Imagine sending your child off to visit her grandma and then
getting an itemized invoice for expenses upon your child’s return. That’s exactly
what happened to one mom who wrote to Ask Amy, a nationally syndicated advice columnist, about what to do in this situation.
Using the pen name "Burned by Grandma," the mom wrote that she'd sent her mother a $300 check in advance of her daughter's visit to cover expenses. But what happened next shocked her. Her own mother sent her an invoice for $475.50—yes, down to the cent—itemizing everything from "the cost of gas to and
from the airport to transport her (45 minutes away), train tickets to go to the
city to a museum and the cost of the museum admission."
The writer goes on to explain that she’s hurt and
angry (obviously; we would be, too). She’s also considering not sending her daughter to spend time with
Grandma anymore because the cost is too high—as she put it—"financially and emotionally.”
Now, granted, we don’t know the grandmother’s financial
situation. The letter mentions that she's a retired college professor, but
that tells us nothing about what she can and can’t afford. Here’s the thing,
though: If mom sent $300 to cover the child’s expenses, why the
funk did Grandma choose to go over that amount and then bill for extras without at least calling her daughter to let her know she'd run out of money?
If you're going to turn your grandchild’s visit into a
business transaction and charge for each and every thing, then you need to get
those expenses approved BEFORE you make them. You can’t assume that you’re
going to get reimbursed for costs that you choose to make without consulting the bank.
Plot thickener: Last winter, the grandma lived with “Burned by
Grandma” and her family for four months and paid for nothing. She even got to go on an island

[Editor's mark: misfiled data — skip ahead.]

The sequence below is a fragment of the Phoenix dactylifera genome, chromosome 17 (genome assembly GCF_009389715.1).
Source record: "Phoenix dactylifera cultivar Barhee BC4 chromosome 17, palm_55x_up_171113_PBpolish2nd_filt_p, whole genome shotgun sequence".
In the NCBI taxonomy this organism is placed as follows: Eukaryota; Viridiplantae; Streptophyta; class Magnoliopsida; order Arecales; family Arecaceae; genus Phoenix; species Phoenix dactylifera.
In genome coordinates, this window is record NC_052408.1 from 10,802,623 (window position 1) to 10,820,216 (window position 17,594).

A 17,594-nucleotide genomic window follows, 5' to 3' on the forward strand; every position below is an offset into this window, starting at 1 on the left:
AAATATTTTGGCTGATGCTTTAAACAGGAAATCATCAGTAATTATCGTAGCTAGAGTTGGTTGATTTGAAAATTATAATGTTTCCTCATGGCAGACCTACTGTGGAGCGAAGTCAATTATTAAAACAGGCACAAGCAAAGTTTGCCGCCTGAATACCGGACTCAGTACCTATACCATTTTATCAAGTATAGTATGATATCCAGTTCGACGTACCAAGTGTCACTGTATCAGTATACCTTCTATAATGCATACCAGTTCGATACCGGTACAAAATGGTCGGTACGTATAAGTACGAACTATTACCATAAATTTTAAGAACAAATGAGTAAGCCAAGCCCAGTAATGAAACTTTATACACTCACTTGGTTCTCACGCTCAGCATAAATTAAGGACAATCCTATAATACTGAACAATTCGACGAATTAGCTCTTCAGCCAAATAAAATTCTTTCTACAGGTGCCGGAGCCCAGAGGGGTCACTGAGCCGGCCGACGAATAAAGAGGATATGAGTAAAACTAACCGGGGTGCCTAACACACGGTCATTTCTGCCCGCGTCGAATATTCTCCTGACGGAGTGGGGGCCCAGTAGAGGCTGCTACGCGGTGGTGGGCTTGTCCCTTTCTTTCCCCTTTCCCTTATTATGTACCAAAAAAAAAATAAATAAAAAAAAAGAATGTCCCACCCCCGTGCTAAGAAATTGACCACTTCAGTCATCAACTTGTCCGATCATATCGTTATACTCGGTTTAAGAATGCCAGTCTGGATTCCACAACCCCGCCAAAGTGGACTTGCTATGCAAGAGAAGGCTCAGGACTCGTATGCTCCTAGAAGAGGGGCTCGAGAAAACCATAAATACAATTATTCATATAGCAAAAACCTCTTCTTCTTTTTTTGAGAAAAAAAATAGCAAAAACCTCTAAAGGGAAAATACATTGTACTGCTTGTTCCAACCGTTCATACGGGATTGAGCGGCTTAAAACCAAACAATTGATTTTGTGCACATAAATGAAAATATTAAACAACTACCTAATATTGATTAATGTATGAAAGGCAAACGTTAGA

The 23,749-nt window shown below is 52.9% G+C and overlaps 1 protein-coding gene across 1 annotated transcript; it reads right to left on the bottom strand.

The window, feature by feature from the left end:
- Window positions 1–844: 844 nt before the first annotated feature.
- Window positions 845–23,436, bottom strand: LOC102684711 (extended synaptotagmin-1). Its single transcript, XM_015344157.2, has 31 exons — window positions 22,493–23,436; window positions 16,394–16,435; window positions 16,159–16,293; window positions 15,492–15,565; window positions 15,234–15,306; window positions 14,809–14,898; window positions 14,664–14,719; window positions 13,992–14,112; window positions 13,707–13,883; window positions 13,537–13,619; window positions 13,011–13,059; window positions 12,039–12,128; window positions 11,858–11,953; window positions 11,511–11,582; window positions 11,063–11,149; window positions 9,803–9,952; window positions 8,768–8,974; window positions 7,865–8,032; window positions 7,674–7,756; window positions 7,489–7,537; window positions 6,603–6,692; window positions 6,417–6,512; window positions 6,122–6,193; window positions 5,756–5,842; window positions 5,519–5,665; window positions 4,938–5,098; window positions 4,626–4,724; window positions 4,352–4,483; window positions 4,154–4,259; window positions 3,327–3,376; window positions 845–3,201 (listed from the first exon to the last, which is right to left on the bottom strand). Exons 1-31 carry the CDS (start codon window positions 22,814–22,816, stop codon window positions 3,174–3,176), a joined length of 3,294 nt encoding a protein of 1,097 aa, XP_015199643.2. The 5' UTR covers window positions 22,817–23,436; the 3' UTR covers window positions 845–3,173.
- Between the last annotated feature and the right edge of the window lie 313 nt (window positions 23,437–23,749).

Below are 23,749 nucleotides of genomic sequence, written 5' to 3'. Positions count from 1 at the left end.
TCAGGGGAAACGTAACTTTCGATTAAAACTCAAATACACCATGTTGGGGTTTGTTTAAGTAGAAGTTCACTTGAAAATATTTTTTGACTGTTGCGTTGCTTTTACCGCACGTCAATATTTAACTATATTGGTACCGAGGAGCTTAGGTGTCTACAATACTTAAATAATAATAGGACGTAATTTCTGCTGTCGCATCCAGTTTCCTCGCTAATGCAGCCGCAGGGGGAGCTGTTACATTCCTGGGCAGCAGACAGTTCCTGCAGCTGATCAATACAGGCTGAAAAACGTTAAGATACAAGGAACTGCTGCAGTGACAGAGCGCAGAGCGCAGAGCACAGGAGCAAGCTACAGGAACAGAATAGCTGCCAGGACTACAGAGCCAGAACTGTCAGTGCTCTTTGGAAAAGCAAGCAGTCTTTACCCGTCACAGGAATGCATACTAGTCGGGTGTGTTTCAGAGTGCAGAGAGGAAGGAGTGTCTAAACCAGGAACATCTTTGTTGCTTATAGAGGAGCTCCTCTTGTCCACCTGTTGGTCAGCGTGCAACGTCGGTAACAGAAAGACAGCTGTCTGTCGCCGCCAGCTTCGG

vacation with her daughter's family. How would it have gone over if, after her extended
stay, the grandma had been presented with a bill? Methinks not well.
Ask Amy responded with solid advice that the writer
needs to express her concerns directly to her mother.
“Is your mother financially insecure? Is she worried about
maintaining her own lifestyle in retirement? These are legitimate concerns,”
writes Ask Amy. “But is there a legitimate reason she couldn’t stay within the
reasonable $300 budget, spending over twice that amount? Is this itemized bill
her passive-aggressive way of telling you that she doesn’t actually want to
host your daughter for such a long visit?”
It seems that Gran has a serious case of Petty AF syndrome, as she's literally asking for petty cash.
Sorry, but if money was an issue, pick up the phone and discuss it—don’t
send an invoice after the fact.
What sucks most of all in this situation isn’t how hurt the
daughter is or how petty the grandma's invoice was; it’s that a granddaughter’s
relationship with her grandmother is reduced to a transaction.
Ask Amy ends by telling
the mother that she’ll “simply have to decide whether this relationship between
grandmother and granddaughter is one you can afford to foster.”
What do you think? Is the relationship worth the cost?
One thing that can definitely make a grandmother angry is an ungrateful daughter-in-law. That’s why Jacksonville grandma Diana Costarakis is currently cooling her heels in jail. In 2013, Costarakis met with a hitman in the parking lot of a Home Depot and allegedly gave him a $500 deposit to murder her son’s wife Angela, claiming that she was a drunk and a bad mother. At a second meeting, she allegedly handed over another $1,000 toward the murder. Unbeknownst to her, the hitman was actually an undercover police officer who later took her into custody.